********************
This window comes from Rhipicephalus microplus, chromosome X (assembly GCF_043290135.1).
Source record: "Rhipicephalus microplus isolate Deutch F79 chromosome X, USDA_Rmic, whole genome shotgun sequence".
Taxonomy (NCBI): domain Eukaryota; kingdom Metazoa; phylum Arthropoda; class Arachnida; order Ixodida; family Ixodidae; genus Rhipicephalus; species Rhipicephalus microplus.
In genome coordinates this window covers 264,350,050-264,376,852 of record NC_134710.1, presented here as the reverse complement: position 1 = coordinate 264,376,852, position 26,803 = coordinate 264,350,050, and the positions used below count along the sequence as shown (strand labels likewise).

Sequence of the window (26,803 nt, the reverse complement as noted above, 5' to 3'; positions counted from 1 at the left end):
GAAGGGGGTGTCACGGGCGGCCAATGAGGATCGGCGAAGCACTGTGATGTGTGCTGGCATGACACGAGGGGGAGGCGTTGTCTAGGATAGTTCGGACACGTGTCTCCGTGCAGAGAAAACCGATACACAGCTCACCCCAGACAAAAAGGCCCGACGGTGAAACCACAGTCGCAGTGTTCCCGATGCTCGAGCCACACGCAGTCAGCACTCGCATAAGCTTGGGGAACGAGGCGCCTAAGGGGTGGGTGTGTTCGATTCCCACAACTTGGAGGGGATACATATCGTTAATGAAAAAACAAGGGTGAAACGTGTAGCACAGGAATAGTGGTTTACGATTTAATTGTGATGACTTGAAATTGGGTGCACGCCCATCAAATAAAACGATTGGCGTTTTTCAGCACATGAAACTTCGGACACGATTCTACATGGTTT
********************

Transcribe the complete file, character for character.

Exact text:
This window comes from Rhipicephalus microplus, chromosome X (assembly GCF_043290135.1).
Source record: "Rhipicephalus microplus isolate Deutch F79 chromosome X, USDA_Rmic, whole genome shotgun sequence".
Taxonomy (NCBI): domain Eukaryota; kingdom Metazoa; phylum Arthropoda; class Arachnida; order Ixodida; family Ixodidae; genus Rhipicephalus; species Rhipicephalus microplus.
In genome coordinates this window covers 264,350,050-264,376,852 of record NC_134710.1, presented here as the reverse complement: position 1 = coordinate 264,376,852, position 26,803 = coordinate 264,350,050, and the positions used below count along the sequence as shown (strand labels likewise).

Sequence of the window (26,803 nt, the reverse complement as noted above, 5' to 3'; positions counted from 1 at the left end):
GAAGGGGGTGTCACGGGCGGCCAATGAGGATCGGCGAAGCACTGTGATGTGTGCTGGCATGACACGAGGGGGAGGCGTTGTCTAGGATAGTTCGGACACGTGTCTCCGTGCAGAGAAAACCGATACACAGCTCACCCCAGACAAAAAGGCCCGACGGTGAAACCACAGTCGCAGTGTTCCCGATGCTCGAGCCACACGCAGTCAGCACTCGCATAAGCTTGGGGAACGAGGCGCCTAAGGGGTGGGTGTGTTCGATTCCCACAACTTGGAGGGGATACATATCGTTAATGAAAAAACAAGGGTGAAACGTGTAGCACAGGAATAGTGGTTTACGATTTAATTGTGATGACTTGAAATTGGGTGCACGCCCATCAAATAAAACGATTGGCGTTTTTCAGCACATGAAACTTCGGACACGATTCTACATGGTTT